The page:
The effects and makeup are super cheesy, and the acting is hammy hammy hammy, but that’s the way every show was back then. It’s an affront to our modern sensibilities, what with our CGI and our realism and whatnot. But in the 60s every actor seemed to be acting, whereas now we appreciate more those actors who appear to not be acting. Like wearing a lot of makeup so you look like you’re not wearing makeup. Sort of. It’s just a quirk of the time period. And you get used to it pretty quickly. Because the writing is so good and the stories are exciting, you forget that the acting is…what? Not bad. Just different.
I will say, though, as a person who grew up with TNG, that TOS seems to take itself very seriously. There are a few moments of humor between characters, but when you compare the general tone of the two, TNG just comes across as more light-hearted. Maybe it’s Patrick Stewart’s accent or something. I don’t know. I’m not saying that one approach is better than the other, I’m just saying that the difference is striking. Kirk and Spock and McCoy are pretty stoic. That may be a result of the writing. The guys in TOS were on a new and scary mission, while the crew on TNG had the Federation and all its accompanying history already behind them for quite some time. That way of life was their paradigm, while in TOS they were just building that paradigm.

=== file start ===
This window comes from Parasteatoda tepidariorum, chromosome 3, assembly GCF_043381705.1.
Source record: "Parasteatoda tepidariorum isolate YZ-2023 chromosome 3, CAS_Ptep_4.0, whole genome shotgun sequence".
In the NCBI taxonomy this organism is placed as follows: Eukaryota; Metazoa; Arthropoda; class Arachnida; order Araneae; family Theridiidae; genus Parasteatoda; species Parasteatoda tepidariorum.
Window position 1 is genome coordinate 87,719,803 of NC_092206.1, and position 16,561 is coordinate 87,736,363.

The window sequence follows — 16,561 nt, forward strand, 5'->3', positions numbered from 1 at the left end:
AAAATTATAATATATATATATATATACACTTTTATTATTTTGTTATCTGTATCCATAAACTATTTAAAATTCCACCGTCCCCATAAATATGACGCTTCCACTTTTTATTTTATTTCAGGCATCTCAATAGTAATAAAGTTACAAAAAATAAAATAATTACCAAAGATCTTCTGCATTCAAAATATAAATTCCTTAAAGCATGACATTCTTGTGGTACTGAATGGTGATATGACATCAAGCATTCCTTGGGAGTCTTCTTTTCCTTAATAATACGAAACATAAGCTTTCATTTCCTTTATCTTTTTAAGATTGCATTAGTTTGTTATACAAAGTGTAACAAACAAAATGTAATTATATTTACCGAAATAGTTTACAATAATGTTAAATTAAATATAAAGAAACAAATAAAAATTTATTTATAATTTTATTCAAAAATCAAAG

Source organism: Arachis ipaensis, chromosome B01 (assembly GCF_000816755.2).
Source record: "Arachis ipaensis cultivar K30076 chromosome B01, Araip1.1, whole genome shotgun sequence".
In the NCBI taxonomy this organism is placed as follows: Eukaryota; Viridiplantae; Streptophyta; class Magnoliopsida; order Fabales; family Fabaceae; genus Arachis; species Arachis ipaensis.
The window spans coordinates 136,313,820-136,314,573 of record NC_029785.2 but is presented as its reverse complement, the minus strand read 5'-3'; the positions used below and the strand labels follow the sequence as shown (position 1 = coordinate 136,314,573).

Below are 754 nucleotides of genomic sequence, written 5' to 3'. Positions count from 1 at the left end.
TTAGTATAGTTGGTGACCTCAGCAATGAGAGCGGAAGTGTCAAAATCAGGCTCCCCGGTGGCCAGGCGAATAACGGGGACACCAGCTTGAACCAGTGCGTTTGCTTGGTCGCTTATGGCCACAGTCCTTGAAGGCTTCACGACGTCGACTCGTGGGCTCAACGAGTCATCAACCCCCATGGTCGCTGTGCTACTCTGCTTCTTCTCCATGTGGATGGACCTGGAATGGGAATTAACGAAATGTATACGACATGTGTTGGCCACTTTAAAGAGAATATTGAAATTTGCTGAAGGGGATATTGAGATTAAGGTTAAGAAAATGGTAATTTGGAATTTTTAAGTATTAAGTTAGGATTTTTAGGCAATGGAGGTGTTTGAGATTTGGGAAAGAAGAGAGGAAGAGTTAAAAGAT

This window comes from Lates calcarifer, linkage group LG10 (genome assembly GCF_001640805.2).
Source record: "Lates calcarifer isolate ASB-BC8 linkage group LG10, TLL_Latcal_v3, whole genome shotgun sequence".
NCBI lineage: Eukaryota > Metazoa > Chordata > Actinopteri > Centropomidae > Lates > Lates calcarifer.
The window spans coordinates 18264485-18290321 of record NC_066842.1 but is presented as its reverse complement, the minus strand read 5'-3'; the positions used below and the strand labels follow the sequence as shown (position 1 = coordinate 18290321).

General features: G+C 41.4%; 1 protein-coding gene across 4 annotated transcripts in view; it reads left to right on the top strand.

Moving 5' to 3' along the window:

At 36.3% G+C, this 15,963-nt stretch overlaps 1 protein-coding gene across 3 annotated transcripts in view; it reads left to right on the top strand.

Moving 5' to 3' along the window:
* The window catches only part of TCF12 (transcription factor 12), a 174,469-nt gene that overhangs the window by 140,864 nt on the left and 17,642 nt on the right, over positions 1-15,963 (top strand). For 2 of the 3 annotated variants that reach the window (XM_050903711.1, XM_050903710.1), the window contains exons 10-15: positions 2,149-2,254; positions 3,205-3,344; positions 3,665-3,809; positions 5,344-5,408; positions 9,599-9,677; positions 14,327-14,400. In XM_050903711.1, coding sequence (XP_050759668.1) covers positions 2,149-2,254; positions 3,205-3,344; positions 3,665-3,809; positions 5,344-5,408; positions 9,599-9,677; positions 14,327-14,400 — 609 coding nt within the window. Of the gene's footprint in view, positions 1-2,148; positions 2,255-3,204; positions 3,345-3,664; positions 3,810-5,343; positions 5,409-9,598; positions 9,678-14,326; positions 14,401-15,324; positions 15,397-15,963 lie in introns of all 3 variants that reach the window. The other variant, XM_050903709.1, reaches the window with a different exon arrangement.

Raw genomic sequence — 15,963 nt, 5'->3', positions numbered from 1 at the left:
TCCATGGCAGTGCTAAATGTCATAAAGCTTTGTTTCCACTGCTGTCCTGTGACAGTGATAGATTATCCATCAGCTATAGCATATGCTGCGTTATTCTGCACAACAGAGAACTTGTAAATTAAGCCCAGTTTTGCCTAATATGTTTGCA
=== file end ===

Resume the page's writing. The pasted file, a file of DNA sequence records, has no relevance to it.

Am I getting too meta? I feel like I’m getting too meta. Overthinking this maybe a little.
Also there are too many acronyms in this conversation.
Anyway. That’s the thing that makes this whole immersion experiment hard. I’ve got spoilers, you know? I know what happens. I’m making backwards comparisons. Not that that ruins my enjoyment of the old show, but it makes it hard to look at it for what it is, for what it was supposed to be. Also, I don’t watch a lot of old stuff. I do like The Outer Limits and The Twilight Zone. Alfred Hitchcock Presents is fucking great. But I don’t really watch old movies very often or enjoy many old tv shows outside of scifi or mystery. Especially those horribly cheesy comedies. It’s probably just a preference thing, a genetic predisposition or whatever you want to call it. I just don’t find that old slapsticky stuff funny, so I skip it. It’s all so goddamn wholesome, too. Towns were never that clean. Families were never that happy all the fucking time. The world was never that perfect. The story doesn’t always end well. It’s all a big fat lie. Maybe that’s why I like scifi. It’s ok to lie. The lie is the point. The lie is essential. Take realism and shove it, then kick back and see what happens.